Africa’s development dilemma – Part II


Abdullahi Borus second article in the three part-article series, where he’s discussing Africa’s development dilemma.


In terms of the overarching policy dominance, the contest between Africa and the World Bank didn’t end with LPA and World Bank, it continued in the late 1980’s. This time round the contest was between AAF-SAP and the World Bank’s Structural Adjustment, with each side trying to express the validity of their arguments. Policy ownership and projection in the case of Africa, has always been hampered by the fact that, as much the policies had valid, the Pan African development initiative has always been the challenged by availability to fund the said policies. In most cases this leads to them capitulating to the externally driven policy, which in most cases doesn’t respond to the local reality. In this second part of the easy, I shall tackle the contest between the World Bank and African states within the framework of The African Alternative Framework to SAP for Socio- Economic Recovery and Transformation (AAF-SAP) and the World Bank’s Africa’s Adjustment and Growth in 1980’s AAF-SAP and World Bank’s Structural Adjustment Program in 1980’s “The contest over development agendas became especially intense and bitter with the introduction of Structural Adjustment Programmed. …the indictment largely stemmed from the, Africa’s Adjustment and Growth in the 1980’s, a publication that the World Bank had put out in 1989 to demonstrate the soundness of SAP Program. It’s allegedly carelessly insensitive attempt to justify the policy prescription of the Breton Woods Institutions appears to have deeply offended the African intelligentsia and policymakers.


800px-World_Bank_income_groups

Blue colour – High income

Green colour – Upper-middle income

Purple colour – Lower-middle income

Red colour – Low income

(Source: commons.wikimedia.org)


Having compared this World Bank report with its own practical experience and midterm review of UNPAARD, they felt that it was openly and crudely manipulative and that it misrepresented the African crisis by focusing on disingenuous explanations and statistical analysis” The thrust of argument of the report was that countries that stringently pursued the World Bank’s prescription have registered more economic growth than those countries that did not. However, this argument was not supported by facts, something the World Bank admitted to in its subsequent reports. “Only seven of the 18 countries with World Bank programs showed improved growth performance, 14 suffered declines in investment rates, and “the impact of these [adjustment] operations is, overall, disappointing,” such that “fewer than 20 percent of the [structural adjustment] projects were substantially effective” (World Bank, 1992, p. 27). Thus, by the mid-1990s, the Bank had accepted the assessment that adjustment had been largely unsuccessful in the sub-Saharan region, and, coincident with this, had redefined adjustment as stabilization” The criticism of the World Bank’s rational was not limited to African leaders alone. Leading agencies like the UN, after years of demurring, disagreed with the World Bank’s assessment. UNECA argued that, contrary to the World Bank’s claims, the non adjusting countries were out performing the adjusting countries. According to the UNECA, for the period 1980-87 “the performance of Sub Saharan Africa with strong Sap’s Programs was the worst of any group; a negative annual growth rate of 0.53 percent contrasted with a positive 2.0 percent for countries with weak SAP programs and a relatively strong 3.5 percent for non adjusting countries in sub-Saharan countries”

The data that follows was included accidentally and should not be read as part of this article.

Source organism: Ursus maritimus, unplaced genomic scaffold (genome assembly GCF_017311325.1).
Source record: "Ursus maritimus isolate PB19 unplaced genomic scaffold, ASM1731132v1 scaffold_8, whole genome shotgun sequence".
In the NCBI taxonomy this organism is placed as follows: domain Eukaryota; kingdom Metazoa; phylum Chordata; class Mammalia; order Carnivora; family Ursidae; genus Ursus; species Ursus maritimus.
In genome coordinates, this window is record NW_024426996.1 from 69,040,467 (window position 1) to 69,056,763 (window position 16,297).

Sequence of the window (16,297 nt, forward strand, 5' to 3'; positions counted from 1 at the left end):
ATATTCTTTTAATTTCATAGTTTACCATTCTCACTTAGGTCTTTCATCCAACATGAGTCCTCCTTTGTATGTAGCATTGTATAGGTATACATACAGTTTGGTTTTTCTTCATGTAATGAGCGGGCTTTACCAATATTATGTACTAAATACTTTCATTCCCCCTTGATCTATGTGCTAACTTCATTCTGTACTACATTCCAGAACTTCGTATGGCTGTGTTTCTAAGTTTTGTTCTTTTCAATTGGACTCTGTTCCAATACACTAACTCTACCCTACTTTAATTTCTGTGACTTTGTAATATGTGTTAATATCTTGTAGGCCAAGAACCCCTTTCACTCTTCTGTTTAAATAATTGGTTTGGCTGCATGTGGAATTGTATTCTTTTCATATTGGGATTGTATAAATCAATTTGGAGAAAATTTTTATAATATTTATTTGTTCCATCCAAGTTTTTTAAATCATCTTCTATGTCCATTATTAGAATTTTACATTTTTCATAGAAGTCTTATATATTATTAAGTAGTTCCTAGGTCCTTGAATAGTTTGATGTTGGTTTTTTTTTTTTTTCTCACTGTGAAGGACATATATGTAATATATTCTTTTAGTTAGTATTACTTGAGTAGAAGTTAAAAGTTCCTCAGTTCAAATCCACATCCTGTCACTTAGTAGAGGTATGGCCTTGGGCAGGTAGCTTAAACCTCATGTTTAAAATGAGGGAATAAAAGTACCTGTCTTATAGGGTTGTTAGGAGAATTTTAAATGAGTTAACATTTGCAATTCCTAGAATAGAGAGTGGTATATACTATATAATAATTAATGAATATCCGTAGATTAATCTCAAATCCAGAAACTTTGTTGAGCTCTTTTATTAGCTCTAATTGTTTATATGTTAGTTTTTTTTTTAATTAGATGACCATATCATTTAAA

In order to see the graphics, download the PDF–->Sourcegood